I’m not playing

… I’m not looking to score political points. I’m fighting for the millions of American families and small businesses who know that tax hikes destroy jobs.

Obama is the one playing a game. Its sole object is keeping his sorry authoritarian butt in the Oval Office another four years, the country’s well-being be damned. For Boehner, it’s about saving the country’s economy. Given what has to be acknowledged as his spring stumble, he needs to prove that he’s up to the task. Time is short, John.

Positivity: Pope Launched Vatican News Portal on Tuesday

Filed under: Positivity — Tom @ 5:59 am

From the Vatican, in a report written the day before it opened (the portal is now up and running):

Jun 27, 2011 / 04:02 pm

On June 28, Pope Benedict XVI will launch the Vatican’s first multimedia news portal, which is also designed for mobile devices.

“We are trying to give everybody an opportunity to have Vatican news immediately in a modern and accessible way, using new technology,” said Archbishop Claudio Maria Celli, president of the Pontifical Council for Social Communications, in an interview with CNA on June 27.

He explained that the Pope will have the privilege of giving the “first click” to take the site online, a reflection of the way Pope Pius XI inaugurated the transmission of Vatican Radio 80 years ago.

Father Federico Lombardi, director of the Holy See’s Press Office, explained to CNA that the Pope’s first click will be “a simple but powerful and symbolic action,” to demonstrate that the new initiative is a response to “a desire of the Pope for the new communication of the Church.”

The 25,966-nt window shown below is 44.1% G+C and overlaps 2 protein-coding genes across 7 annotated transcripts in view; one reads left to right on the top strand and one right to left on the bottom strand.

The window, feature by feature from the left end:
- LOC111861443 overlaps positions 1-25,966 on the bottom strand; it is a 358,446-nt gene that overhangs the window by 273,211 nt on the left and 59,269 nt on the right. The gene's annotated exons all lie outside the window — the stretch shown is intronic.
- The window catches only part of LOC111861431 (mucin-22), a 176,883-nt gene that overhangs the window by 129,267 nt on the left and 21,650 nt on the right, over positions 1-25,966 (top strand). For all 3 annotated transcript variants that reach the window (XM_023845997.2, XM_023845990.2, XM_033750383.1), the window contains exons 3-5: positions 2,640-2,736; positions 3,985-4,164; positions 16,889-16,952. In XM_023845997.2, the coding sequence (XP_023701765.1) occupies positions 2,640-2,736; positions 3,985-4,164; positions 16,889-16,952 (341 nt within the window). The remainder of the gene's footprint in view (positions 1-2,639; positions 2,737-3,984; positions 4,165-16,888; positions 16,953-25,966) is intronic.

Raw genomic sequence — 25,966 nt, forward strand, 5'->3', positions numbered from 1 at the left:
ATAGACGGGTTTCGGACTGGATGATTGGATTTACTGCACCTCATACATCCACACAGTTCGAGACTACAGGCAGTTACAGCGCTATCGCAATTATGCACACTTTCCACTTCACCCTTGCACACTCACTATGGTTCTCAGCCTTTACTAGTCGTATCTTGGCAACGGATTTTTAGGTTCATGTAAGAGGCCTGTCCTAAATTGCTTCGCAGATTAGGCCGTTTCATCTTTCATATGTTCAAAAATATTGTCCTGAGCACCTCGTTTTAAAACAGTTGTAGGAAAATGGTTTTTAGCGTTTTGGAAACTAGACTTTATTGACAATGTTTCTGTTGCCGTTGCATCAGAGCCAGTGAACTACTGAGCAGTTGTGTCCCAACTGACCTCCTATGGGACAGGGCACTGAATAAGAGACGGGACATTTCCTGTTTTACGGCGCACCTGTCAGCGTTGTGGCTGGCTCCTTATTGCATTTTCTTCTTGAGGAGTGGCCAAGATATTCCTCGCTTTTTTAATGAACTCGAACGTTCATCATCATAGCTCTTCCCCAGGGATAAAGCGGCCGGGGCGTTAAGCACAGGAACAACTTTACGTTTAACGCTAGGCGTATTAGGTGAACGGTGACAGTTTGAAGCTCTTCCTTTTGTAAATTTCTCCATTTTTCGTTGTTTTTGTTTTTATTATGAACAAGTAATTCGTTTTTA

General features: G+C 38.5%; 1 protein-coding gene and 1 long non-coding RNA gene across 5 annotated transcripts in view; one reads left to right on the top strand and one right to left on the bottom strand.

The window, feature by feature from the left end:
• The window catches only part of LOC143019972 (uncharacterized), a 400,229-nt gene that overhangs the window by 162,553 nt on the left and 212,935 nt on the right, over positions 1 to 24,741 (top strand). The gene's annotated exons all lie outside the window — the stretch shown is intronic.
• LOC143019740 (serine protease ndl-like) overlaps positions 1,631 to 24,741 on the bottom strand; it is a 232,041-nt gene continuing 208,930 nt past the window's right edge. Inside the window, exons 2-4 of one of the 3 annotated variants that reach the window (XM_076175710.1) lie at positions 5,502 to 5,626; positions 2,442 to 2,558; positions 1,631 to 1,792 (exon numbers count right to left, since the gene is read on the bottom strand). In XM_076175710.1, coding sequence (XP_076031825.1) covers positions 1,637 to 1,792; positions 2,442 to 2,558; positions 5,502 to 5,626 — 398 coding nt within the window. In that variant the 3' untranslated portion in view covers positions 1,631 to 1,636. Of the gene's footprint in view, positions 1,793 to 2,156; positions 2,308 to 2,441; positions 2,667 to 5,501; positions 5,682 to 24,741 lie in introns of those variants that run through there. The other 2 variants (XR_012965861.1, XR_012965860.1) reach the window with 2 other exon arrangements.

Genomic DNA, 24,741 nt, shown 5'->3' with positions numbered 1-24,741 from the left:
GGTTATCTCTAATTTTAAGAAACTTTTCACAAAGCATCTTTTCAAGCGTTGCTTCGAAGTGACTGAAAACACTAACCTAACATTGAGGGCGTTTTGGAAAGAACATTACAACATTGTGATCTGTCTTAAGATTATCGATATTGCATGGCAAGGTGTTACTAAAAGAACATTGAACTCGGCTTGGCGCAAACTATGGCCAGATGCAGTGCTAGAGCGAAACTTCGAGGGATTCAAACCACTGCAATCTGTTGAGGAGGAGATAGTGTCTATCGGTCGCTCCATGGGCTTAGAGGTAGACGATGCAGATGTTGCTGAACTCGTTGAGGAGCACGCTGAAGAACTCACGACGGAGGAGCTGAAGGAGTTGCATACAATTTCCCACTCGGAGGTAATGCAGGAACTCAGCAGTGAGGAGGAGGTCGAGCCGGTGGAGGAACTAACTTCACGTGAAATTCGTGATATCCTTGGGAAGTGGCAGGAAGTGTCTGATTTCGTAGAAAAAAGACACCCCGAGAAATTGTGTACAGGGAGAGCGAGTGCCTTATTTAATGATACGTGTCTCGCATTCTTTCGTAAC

One of the most notable new features of www.news.va will be its integration with social networks, and a design geared toward mobile devices such as the iPad. “This is a new approach for us,” Archbishop Celli noted.

The new information source will highlight the Pope’s travels, acts and teachings. It will also contain statements released by various departments of the Vatican, news developments from local churches worldwide and information about other important global developments.

“It is synergy, bringing together the contribution of different media,” commented Fr. Lombardi.

Go here for the rest of the story.